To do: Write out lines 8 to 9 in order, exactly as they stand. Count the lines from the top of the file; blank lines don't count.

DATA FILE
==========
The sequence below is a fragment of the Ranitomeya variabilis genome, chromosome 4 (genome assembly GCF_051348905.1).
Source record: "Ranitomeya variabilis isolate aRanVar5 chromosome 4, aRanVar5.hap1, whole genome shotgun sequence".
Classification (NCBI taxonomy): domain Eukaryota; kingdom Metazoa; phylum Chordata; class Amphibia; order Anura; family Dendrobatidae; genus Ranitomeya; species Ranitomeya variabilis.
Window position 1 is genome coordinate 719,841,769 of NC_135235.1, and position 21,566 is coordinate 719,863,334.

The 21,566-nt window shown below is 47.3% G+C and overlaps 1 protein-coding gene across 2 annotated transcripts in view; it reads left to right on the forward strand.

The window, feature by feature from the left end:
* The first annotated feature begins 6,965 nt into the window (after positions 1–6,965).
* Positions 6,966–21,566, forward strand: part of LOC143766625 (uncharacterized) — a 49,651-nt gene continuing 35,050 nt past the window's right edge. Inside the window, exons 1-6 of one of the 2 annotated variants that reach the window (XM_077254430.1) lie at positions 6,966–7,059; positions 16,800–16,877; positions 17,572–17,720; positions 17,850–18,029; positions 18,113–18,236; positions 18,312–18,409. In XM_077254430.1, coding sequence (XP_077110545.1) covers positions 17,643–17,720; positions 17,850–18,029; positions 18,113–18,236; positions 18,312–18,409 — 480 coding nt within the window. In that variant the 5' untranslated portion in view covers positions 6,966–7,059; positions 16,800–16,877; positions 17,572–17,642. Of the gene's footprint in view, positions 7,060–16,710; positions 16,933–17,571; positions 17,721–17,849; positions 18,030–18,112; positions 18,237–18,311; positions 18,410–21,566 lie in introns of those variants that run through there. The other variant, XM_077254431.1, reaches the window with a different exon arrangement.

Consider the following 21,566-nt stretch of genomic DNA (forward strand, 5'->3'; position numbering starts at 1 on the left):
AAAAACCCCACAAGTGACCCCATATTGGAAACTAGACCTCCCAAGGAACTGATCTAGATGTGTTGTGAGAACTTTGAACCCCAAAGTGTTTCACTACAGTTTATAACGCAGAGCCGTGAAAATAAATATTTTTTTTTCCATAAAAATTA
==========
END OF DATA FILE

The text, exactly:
* Positions 6,966–21,566, forward strand: part of LOC143766625 (uncharacterized) — a 49,651-nt gene continuing 35,050 nt past the window's right edge. Inside the window, exons 1-6 of one of the 2 annotated variants that reach the window (XM_077254430.1) lie at positions 6,966–7,059; positions 16,800–16,877; positions 17,572–17,720; positions 17,850–18,029; positions 18,113–18,236; positions 18,312–18,409. In XM_077254430.1, coding sequence (XP_077110545.1) covers positions 17,643–17,720; positions 17,850–18,029; positions 18,113–18,236; positions 18,312–18,409 — 480 coding nt within the window. In that variant the 5' untranslated portion in view covers positions 6,966–7,059; positions 16,800–16,877; positions 17,572–17,642. Of the gene's footprint in view, positions 7,060–16,710; positions 16,933–17,571; positions 17,721–17,849; positions 18,030–18,112; positions 18,237–18,311; positions 18,410–21,566 lie in introns of those variants that run through there. The other variant, XM_077254431.1, reaches the window with a different exon arrangement.

Consider the following 21,566-nt stretch of genomic DNA (forward strand, 5'->3'; position numbering starts at 1 on the left):